Great accomplishments, we often assume, require heroic motivation: an intense desire to be the best, an inner strength beyond all measure, some special love of school, of family, of country. Some one of these, must, we think, drive the superlative athlete…In fact, world-class athletes get to the top level by making a thousand little decisions every morning and night.

If you make the right choice on each of these — decide to get up and go to practice, decide to work hard today, decide to volunteer to do an extra event to help your team — then others will save you ‘have’ dedication. But it is only the doing of those little things, all taken together, that makes that dedication. Great [athletes] aren’t made in the long run; they are made every day.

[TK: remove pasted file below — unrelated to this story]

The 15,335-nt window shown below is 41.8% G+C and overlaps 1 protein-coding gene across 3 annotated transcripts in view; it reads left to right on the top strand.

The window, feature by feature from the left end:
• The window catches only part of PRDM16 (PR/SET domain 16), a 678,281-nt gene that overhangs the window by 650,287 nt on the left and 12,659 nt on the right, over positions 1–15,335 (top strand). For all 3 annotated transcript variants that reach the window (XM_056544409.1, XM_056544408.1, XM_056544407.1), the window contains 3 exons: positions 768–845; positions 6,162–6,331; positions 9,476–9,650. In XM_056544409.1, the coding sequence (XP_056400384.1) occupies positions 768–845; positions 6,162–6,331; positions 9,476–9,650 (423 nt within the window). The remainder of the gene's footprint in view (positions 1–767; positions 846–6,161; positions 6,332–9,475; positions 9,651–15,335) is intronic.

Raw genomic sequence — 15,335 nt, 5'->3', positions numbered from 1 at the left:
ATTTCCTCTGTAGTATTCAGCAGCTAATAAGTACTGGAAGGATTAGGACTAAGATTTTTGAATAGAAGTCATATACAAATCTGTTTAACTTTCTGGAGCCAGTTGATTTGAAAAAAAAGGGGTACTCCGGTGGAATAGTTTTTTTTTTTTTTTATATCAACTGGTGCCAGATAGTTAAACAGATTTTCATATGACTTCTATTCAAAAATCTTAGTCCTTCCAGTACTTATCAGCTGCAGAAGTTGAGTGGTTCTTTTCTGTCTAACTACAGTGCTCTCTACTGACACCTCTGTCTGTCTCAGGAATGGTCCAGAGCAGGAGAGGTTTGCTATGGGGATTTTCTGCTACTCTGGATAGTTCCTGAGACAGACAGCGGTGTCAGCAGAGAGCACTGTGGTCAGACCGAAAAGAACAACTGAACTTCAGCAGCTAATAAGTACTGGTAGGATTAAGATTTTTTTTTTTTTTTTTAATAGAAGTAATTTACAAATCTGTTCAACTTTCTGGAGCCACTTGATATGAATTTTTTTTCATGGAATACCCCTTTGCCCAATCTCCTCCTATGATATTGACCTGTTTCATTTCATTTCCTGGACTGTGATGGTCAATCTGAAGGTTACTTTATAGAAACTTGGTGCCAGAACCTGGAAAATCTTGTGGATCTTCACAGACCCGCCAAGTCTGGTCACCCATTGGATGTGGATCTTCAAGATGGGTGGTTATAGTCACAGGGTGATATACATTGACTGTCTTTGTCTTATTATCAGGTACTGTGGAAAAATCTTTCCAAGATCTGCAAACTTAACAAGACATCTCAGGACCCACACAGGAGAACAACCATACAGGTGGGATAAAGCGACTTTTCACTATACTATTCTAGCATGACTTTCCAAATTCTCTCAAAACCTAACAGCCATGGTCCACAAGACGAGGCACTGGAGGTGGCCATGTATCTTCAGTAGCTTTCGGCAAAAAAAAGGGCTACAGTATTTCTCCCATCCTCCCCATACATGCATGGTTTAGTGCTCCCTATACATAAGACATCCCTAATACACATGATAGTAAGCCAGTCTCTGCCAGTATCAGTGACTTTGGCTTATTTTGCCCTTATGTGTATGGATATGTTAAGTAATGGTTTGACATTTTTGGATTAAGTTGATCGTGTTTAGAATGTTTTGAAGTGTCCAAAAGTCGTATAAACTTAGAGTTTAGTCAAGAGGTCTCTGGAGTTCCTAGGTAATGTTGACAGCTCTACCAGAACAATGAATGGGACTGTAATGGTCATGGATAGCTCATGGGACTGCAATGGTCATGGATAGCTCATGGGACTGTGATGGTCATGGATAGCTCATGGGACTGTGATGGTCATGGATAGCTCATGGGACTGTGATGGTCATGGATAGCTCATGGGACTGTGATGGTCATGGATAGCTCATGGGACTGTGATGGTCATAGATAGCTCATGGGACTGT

Jumping back to the summer of 2002, I can remember the best answer I ever heard to the question “What is an artist?” was from a 20 year old art student I was dating named Katie.

She simply replied, “Artists make decisions.”

That graceful answer has been with me for 8 years, I’ve never heard a better one…I’ve listened to many other people try to explain what an artist is, but it gets too complex and grandiose. Frequently people, including other artists, will lose their train of thought and become scattered in their definition.

Before I edited my artist statement for this year, it used to read “I’m in the business of communicating ideas. I solve problems. I think abstractly. I make decisions.” So applying Chambliss’ concept to an artistic career, one must make the same assumption — that an artist must, every day, make critical decisions that all add up to success…